Is Syracuse University addressing the gap in higher education regarding science, technology, engineering, and mathematics (STEM) education of students? The short answer is: yes, and in plenty of ways.
A more extensive response to that question was provided by the leaders of Syracuse University’s Colleges of Engineering and Computer Science; Information Studies; Education; and Arts and Sciences last week. At a public Deans’ Panel discussion, panel members talked of how, through an array of existing programming and new initiatives, the University is addressing STEM education challenges and is working actively to attract more students into the STEM fields.
The panel was part of the events organized for Orange Central, the University’s homecoming celebration.
Moderated by College of Engineering and Computer Science alumnus and School of Information Studies Board of Advisors member Alland Leandre, ’88, panel members spoke to a full-house audience on the topic, “Stemming the Gap in Higher Education.” Participating were School of Information Studies (iSchool) Interim Dean Jeffrey Stanton; Dean Teresa Dahlberg of the College of Engineering and Computer Science; Dean Joanna Masingila, of the School of Education; and Dean of the College of Arts and Sciences, Karin Ruhlandt.
A video preceding the discussion profiled a range of SU’s STEM initiatives, including “Data Day,” co-hosted by the iSchool at and Time Warner Cable; and the It Girls Overnight Retreat, an iSchool initiative for high school teenage women. Other STEM-field programs highlighted were: Syracuse University ADVANCE, ECliPSE, Erupt, Empower, LSAMP (The Louis Stokes Alliance for Minority Participation); The Robert Noyce Scholars Program, and Women in Science and Engineering (WiSE). Panel participants then focused on the question, ‘What can Syracuse University do to attract more undergraduates to the STEM disciplines?”
Make It Relevant
Dean Teresa Dahlberg cited her College’s bioengineering program, the third largest major of 10 at the College, as “a good example of what we’re doing right” to attract students to the STEM fields. In addition to its current high level of interest, growth of 62% leading up to 2020 is expected, and that’s because the school promotes the program’s social relevance and interdisciplinary nature. “Students want to work on something that matters so they can make a difference,” Dr. Dahlberg said. In addition, the Biological Materials Institute at Syracuse provides an active research ground where students can immediately see the impact of how their studies apply in the real world, and research that improves quality of life is an aspect of STEM studies that is attractive to students, she added.
At the College of Arts and Sciences, assuring that STEM students have exceptional academic experiences once they are on campus is essential to retaining them, Dean Karin Ruhtlandt believes. Her College is “making sure that we connect what is taught in the classroom with everyday experience, or with research in the lab; that is absolutely critical to grow STEM.” She cited “a really remarkable” 17% growth in the amount of research funds SU has received of late, as compared to the typical rate of below 10%. She attributed that success to the University’s “concentrated effort made in the STEM areas to bring in extremely talented junior faculty members” over the last 10 years. Significantly, the University has supported those new faculty so they are able to provide excellent classroom experiences to students by equipping them well and mentoring them. Dean Ruhtlandt noted of those faculty, “There’s actually more we expect from them than just the research. Yes, we like them to get grants, and be nationally and internationally visible, but we want them all to be amazing teachers, because after all, we are a university and education is what we’re here for.”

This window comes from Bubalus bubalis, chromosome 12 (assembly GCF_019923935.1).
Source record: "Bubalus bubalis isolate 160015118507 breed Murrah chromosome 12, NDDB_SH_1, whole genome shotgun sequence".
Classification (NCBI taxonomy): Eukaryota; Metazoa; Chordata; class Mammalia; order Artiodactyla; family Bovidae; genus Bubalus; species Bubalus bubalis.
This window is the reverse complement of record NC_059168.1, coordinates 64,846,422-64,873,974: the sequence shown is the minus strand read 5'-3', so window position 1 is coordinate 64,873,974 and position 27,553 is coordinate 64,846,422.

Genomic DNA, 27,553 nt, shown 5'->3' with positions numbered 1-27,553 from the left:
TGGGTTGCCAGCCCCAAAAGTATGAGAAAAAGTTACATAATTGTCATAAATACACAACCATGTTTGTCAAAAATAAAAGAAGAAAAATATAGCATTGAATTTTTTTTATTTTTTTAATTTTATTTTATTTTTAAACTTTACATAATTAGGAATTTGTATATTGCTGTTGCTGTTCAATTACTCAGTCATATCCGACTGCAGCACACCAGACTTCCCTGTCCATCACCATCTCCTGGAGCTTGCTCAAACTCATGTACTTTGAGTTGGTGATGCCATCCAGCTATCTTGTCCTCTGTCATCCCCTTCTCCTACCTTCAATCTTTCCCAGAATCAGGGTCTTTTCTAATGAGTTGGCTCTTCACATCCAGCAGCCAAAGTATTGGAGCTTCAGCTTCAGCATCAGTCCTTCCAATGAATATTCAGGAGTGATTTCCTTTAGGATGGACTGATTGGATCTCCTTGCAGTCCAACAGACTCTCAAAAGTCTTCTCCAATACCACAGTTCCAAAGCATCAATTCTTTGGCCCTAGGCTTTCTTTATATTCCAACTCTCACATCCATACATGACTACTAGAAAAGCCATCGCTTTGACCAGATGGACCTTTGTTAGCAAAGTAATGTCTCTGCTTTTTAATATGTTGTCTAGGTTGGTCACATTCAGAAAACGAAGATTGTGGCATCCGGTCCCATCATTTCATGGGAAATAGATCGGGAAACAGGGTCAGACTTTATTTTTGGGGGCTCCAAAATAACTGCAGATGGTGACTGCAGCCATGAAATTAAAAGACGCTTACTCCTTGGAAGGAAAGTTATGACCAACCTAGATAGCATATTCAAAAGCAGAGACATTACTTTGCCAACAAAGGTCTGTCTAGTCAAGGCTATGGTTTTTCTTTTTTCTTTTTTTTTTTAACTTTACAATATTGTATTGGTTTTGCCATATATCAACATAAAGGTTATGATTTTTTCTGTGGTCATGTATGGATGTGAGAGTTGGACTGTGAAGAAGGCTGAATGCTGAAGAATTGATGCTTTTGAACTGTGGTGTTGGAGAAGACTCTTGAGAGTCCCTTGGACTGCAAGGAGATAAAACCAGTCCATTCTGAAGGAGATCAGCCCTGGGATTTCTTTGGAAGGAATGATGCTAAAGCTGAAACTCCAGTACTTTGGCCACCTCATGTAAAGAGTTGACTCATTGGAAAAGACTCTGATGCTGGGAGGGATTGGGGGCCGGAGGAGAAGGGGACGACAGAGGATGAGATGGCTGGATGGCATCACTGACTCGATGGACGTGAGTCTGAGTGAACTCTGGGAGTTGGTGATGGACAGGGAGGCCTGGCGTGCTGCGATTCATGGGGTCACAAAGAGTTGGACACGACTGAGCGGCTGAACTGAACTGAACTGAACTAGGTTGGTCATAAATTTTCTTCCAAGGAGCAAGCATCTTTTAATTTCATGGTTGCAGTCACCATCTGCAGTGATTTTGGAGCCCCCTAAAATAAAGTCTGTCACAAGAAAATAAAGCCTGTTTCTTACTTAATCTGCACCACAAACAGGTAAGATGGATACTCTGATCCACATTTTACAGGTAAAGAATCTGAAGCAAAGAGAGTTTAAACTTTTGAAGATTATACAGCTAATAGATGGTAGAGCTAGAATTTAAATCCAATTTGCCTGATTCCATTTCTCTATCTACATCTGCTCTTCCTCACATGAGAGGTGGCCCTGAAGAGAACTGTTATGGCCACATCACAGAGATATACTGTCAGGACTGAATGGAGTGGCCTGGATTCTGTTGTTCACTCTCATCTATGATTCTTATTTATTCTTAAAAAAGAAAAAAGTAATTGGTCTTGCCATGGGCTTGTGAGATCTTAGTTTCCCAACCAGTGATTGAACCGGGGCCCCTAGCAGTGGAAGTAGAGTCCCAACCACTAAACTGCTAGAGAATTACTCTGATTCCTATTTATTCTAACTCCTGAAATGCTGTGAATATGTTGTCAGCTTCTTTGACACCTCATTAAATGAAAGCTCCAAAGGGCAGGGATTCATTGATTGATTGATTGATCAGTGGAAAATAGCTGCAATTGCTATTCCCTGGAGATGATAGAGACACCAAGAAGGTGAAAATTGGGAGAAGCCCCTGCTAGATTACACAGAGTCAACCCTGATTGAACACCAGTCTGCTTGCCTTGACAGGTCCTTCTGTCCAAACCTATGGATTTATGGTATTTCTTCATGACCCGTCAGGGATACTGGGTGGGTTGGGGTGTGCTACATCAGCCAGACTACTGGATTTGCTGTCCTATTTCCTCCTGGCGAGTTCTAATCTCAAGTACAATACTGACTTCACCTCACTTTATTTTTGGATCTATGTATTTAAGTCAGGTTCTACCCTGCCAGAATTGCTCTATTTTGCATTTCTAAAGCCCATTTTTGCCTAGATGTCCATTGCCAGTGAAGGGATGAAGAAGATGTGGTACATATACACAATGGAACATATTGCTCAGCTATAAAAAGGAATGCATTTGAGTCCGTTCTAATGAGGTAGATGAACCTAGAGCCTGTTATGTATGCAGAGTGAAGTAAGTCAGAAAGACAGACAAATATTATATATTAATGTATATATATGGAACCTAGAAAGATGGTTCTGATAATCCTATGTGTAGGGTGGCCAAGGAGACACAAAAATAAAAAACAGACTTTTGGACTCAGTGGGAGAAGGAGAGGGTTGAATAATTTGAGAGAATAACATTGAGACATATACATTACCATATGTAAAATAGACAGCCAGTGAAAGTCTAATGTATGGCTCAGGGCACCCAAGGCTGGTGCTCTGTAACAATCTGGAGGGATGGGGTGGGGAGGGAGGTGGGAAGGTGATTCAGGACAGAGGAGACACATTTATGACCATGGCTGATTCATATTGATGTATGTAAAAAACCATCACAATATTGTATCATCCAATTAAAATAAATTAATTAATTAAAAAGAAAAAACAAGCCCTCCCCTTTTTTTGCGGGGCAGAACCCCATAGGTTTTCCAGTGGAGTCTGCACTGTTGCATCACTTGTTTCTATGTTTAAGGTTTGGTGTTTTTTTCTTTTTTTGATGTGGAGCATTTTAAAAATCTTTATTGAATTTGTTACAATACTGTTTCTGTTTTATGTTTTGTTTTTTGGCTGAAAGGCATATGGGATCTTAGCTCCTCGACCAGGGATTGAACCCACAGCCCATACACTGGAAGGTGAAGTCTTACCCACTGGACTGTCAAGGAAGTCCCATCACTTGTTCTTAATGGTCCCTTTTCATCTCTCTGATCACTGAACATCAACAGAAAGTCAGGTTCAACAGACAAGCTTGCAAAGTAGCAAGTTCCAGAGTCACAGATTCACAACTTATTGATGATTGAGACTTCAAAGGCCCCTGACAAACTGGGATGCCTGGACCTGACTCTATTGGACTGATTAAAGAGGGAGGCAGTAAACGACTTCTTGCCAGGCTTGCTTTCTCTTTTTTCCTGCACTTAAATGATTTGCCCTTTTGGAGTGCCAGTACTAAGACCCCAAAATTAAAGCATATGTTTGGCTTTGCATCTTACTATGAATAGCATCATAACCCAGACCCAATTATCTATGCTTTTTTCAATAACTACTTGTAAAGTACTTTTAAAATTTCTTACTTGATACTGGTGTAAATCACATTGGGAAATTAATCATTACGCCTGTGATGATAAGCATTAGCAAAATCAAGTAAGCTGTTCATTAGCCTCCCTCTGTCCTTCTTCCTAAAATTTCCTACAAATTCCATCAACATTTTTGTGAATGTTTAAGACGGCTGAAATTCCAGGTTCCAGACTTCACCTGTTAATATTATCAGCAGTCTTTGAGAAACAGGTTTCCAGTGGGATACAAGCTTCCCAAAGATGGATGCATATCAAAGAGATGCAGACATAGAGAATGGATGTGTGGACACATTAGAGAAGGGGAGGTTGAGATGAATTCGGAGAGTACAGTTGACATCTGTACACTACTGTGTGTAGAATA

Pay As Tactic
In a very practical sense, one tactic for engaging undergraduate students in research work is to “pay them,” iSchool Interim Dean Jeff Stanton said to hearty audience laughter. “I’m only half-joking,” he cajoled, noting the availability of National Science Foundation (NSF) funds specifically designed to involve undergraduate students in research work by providing add-on monies for faculty grants. Stanton said that on any NSF grant, “you can ask for extra money that’s for REU (research experience for undergraduates),” and he encourages iSchool faculty members to “get the REU supplement in order to get undergrads involved,” he said. In addition, the School has developed some best practices in faculty culture and faculty life related to working with students in research efforts “that would be advantageous to roll out over the whole campus, across every discipline, not just STEM disciplines,” he encouraged.
Teaching to Test
Joanna Masingila, Dean and professor at the School of Education, was asked about how well students are prepared in the math and science fields from the time they start kindergarten through their high school years so that they are well prepared to continue with STEM success in college.
Noting a severe shortage of math and science teachers in this country in general, she said that situation makes finding sufficient levels of qualified STEM subject teachers more difficult, and sometimes, teachers who haven’t had a particular focus on those subjects must teach them regardless. In addition, most states now have teaching accountability systems, she noted, and “that puts a lot of pressure on K – 12 education. It puts a lot of pressure on teachers and sometimes creates a culture of teaching to the test,” a situation which she observed, “is not helpful” to overall student learning.